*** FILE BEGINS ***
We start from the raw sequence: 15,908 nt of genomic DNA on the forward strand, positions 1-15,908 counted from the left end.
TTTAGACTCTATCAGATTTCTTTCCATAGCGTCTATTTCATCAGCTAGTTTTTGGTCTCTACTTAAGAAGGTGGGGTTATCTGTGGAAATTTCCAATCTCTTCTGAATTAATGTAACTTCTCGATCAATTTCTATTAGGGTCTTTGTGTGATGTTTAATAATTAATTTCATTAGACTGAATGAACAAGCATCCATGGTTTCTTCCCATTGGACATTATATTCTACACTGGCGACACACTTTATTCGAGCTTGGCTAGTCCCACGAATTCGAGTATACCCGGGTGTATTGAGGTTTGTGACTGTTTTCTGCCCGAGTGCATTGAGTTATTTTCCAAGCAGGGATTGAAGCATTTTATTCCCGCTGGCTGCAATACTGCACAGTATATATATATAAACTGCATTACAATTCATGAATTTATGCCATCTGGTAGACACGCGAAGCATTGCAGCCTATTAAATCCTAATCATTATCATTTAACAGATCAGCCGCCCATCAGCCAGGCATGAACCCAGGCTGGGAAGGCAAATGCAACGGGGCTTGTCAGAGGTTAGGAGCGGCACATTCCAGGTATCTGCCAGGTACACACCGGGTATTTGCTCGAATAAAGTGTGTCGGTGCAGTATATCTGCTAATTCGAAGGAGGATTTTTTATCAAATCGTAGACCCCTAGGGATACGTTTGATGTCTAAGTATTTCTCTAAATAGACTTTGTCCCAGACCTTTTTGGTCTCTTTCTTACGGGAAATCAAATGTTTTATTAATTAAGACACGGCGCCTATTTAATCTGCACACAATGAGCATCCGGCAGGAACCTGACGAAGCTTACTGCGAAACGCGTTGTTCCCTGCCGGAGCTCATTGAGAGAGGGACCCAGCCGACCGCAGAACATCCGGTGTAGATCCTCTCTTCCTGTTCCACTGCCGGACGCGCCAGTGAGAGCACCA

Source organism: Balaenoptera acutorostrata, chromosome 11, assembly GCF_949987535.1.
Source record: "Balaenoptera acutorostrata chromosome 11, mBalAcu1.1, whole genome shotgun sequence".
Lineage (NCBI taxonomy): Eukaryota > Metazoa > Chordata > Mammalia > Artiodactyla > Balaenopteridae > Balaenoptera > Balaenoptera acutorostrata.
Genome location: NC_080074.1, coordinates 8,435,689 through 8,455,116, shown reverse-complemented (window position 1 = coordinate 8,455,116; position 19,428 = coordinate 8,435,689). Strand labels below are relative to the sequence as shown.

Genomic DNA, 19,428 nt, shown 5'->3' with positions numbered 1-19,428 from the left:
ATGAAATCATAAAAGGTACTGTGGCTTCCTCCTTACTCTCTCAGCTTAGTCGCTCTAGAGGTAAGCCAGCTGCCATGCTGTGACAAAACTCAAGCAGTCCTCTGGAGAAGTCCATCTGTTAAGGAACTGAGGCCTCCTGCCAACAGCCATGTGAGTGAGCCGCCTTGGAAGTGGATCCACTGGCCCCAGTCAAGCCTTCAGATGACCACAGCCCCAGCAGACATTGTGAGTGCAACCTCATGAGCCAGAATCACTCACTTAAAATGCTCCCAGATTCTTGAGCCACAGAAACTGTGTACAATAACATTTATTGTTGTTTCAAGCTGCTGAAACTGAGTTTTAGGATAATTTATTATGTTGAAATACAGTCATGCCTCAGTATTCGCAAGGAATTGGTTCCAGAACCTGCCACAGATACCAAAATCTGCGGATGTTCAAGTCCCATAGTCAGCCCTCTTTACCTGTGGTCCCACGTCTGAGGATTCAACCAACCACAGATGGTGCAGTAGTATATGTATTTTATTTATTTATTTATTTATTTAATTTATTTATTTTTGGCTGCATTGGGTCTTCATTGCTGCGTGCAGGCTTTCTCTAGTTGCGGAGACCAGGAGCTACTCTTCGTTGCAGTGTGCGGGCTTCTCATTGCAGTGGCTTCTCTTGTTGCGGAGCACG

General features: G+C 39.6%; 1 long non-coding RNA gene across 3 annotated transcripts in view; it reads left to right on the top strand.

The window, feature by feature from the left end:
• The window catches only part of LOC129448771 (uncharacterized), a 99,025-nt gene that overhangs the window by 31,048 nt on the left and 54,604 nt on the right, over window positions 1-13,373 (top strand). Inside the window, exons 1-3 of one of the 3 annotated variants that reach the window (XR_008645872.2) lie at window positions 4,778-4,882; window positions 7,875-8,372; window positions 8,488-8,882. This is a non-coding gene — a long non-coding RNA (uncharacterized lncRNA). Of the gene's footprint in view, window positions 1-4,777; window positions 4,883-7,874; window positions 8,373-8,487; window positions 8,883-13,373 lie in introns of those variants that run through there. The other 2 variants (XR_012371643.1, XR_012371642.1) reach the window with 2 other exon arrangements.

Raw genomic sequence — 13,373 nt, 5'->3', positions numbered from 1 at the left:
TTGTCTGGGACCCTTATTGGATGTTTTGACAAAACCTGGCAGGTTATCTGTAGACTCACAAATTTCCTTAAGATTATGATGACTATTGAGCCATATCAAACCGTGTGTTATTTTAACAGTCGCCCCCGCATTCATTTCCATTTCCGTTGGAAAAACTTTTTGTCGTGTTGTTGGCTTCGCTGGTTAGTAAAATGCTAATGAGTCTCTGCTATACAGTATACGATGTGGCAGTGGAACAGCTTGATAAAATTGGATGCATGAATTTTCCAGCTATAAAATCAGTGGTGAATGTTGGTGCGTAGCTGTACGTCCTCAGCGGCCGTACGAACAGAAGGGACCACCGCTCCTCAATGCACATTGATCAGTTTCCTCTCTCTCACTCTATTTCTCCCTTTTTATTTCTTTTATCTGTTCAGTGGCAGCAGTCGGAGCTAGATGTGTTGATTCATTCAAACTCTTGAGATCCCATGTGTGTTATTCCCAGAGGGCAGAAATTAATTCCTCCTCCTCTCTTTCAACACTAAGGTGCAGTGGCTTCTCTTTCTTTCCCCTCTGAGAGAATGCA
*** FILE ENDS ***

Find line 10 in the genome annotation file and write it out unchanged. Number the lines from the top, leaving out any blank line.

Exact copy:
The window, feature by feature from the left end: